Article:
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It is the fall webworm that concerns us, as it feeds on apples, ash, birch, chokecherry, elm, hickory, linden, oaks, willow, and more than 100 fruit, shade and woodland trees.
2002), the fall webworm, Hyphantria cunea Drury; Lepdioptera: Arctiidae (Yamamoto et al.
In a second set of boxes, fall webworm caterpillars, dietary generalists, were provided with oak (A), maple (B), and tulip tree (C).
Reports of mimosa webworm (Homadaula anisocentra Meyrick) fall webworm, (Hyphantria cunea (Drury) and eastern tent caterpillar (Malacosoma americanum Fabricius) were more frequent during 2005.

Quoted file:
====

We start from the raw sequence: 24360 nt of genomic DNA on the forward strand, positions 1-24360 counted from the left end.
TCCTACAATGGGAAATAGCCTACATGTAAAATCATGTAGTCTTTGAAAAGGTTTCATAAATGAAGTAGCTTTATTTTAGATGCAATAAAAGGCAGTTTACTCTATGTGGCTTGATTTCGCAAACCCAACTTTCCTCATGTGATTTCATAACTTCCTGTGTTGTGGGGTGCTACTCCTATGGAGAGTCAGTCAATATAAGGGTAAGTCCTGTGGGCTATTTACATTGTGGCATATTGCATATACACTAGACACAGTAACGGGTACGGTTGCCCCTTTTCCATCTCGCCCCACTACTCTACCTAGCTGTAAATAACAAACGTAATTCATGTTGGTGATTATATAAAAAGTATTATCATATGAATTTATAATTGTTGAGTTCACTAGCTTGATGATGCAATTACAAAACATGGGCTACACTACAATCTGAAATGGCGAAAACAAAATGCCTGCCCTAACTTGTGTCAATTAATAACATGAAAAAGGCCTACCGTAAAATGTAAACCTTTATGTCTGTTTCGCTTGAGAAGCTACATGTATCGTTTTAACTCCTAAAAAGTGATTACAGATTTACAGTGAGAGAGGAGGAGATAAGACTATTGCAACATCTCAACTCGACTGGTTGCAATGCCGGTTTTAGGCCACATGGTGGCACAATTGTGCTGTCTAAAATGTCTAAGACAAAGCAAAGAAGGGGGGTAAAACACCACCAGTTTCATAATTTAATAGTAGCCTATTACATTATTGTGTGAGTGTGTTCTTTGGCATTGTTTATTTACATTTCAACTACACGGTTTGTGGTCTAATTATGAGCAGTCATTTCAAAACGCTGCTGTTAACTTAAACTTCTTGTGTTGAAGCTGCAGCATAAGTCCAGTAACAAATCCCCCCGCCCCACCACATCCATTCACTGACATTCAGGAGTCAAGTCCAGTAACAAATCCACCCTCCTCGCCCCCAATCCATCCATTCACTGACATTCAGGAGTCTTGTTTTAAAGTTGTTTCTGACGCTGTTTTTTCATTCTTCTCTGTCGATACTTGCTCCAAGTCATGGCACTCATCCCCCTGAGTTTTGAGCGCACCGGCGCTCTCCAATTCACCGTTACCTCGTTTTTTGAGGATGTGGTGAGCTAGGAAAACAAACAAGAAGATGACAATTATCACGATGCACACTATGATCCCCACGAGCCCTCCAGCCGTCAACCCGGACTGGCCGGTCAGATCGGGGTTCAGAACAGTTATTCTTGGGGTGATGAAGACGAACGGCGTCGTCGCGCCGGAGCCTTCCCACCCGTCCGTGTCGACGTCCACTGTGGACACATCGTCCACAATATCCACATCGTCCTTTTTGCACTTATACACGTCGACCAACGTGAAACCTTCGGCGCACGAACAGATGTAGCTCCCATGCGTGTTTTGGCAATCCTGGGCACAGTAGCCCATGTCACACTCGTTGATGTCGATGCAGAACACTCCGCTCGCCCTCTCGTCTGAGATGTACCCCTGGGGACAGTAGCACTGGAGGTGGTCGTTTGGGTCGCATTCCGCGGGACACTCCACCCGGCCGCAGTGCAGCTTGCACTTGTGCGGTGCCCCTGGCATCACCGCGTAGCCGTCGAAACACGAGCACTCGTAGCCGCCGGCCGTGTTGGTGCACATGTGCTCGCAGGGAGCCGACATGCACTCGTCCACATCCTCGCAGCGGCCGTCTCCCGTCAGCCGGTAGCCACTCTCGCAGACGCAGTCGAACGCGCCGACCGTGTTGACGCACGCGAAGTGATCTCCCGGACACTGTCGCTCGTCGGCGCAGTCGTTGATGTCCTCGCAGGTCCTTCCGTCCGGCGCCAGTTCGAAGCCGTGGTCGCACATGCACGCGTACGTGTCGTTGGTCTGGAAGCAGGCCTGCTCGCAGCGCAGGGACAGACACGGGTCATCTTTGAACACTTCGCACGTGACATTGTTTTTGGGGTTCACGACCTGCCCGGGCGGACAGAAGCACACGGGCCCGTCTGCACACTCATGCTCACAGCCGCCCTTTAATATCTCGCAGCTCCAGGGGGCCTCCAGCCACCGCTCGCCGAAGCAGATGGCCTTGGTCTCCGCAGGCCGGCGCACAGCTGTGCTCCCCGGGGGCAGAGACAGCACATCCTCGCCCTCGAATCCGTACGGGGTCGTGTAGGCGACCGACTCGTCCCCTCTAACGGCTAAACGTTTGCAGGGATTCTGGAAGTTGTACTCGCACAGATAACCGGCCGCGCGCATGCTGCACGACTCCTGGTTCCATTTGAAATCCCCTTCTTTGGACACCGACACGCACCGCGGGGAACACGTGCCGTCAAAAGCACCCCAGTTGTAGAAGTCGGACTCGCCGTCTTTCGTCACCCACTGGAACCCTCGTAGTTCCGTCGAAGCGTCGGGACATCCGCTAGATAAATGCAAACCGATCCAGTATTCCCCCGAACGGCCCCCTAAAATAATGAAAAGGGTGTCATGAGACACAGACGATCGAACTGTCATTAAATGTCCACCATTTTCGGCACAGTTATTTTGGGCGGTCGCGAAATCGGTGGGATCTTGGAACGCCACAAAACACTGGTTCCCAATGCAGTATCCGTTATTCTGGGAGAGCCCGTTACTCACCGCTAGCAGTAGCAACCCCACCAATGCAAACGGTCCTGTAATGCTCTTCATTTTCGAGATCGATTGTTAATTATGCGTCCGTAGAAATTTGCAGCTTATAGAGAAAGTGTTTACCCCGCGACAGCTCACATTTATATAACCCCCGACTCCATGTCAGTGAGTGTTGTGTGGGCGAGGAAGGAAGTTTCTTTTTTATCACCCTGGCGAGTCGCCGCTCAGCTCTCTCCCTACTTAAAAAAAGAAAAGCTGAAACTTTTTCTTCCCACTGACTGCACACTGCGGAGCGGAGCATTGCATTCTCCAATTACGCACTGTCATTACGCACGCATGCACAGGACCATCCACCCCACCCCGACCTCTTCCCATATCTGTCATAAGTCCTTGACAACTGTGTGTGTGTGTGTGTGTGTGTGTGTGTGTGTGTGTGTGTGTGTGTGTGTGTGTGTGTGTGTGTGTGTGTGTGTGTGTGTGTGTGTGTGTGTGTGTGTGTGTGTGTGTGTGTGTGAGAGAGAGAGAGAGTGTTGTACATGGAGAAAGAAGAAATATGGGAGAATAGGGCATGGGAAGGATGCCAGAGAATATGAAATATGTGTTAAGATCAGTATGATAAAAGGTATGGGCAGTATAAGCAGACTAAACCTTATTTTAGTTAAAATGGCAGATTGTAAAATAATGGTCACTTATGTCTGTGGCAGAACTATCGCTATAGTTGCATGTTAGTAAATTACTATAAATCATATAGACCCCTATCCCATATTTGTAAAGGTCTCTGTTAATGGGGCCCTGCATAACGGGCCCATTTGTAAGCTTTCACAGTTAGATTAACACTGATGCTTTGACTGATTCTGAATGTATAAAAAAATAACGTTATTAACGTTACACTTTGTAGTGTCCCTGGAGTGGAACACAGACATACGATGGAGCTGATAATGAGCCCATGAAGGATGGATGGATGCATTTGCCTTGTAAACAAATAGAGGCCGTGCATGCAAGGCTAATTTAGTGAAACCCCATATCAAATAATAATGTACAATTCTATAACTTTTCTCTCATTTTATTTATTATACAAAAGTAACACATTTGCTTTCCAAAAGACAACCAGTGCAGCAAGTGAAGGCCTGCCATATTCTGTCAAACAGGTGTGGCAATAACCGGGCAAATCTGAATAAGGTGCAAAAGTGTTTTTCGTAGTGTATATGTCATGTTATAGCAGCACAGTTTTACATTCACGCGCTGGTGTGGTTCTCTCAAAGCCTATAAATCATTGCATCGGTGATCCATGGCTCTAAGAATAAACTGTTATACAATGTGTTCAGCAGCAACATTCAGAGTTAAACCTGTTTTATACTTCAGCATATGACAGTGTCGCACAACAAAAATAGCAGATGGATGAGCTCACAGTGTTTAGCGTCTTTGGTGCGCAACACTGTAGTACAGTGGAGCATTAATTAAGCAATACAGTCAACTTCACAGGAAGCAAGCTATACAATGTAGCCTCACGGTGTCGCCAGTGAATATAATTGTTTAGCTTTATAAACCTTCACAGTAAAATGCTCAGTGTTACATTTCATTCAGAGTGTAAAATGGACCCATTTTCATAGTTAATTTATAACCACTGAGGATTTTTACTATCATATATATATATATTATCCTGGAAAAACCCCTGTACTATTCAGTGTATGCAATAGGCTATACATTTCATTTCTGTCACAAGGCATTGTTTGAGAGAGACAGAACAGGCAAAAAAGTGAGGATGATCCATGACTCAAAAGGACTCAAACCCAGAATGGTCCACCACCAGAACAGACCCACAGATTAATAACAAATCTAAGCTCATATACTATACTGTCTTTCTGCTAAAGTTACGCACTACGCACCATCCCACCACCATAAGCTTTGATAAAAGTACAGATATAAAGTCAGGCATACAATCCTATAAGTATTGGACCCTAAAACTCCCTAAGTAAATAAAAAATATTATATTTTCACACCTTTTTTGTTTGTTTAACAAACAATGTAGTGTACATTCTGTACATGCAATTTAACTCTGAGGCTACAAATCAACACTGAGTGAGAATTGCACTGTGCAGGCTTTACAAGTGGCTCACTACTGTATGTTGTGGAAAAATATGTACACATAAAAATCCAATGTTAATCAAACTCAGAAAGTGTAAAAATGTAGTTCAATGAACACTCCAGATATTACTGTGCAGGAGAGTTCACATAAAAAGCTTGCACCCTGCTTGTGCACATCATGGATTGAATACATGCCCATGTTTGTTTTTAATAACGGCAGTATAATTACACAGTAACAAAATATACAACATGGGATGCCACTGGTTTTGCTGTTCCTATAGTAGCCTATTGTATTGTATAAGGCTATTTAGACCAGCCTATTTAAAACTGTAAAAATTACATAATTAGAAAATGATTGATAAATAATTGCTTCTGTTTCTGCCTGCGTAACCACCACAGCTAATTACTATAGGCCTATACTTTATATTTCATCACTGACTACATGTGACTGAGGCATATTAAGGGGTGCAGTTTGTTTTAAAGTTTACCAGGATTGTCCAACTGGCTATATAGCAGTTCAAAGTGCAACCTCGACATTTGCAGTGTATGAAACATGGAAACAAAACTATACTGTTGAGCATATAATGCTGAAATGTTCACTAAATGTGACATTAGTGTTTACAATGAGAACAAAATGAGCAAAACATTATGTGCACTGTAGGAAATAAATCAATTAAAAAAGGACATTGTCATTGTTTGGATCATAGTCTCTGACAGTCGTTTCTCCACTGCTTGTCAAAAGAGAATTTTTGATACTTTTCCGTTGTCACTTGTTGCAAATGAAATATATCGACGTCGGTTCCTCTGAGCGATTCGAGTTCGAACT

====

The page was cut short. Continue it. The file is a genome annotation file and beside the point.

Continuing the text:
As to the life cycle of the fall webworm, the pest usually overwinters in its pupa (cocoon) stage, serving as a rich food source for numerous predators, and emerges in the spring as a snowy white moth that breeds and glues clusters of several hundred eggs on the underside of the leaves of host trees.
Webworms such as eastern tent caterpillar (Malacosorna americanum Fabricius), fall webworm (Hyphantria cunea (Drury)), and mimosa webworm (Homadaula anisocentra Meyrick) were higher than normal.
The pest is a caterpillar known as the fall webworm.
To illustrate -- among the myriad types of caterpillars that feed on the leaves of trees, in our area the eastern tent (or appletree tent) caterpillar and the fall webworm construct similar tents or webs in trees.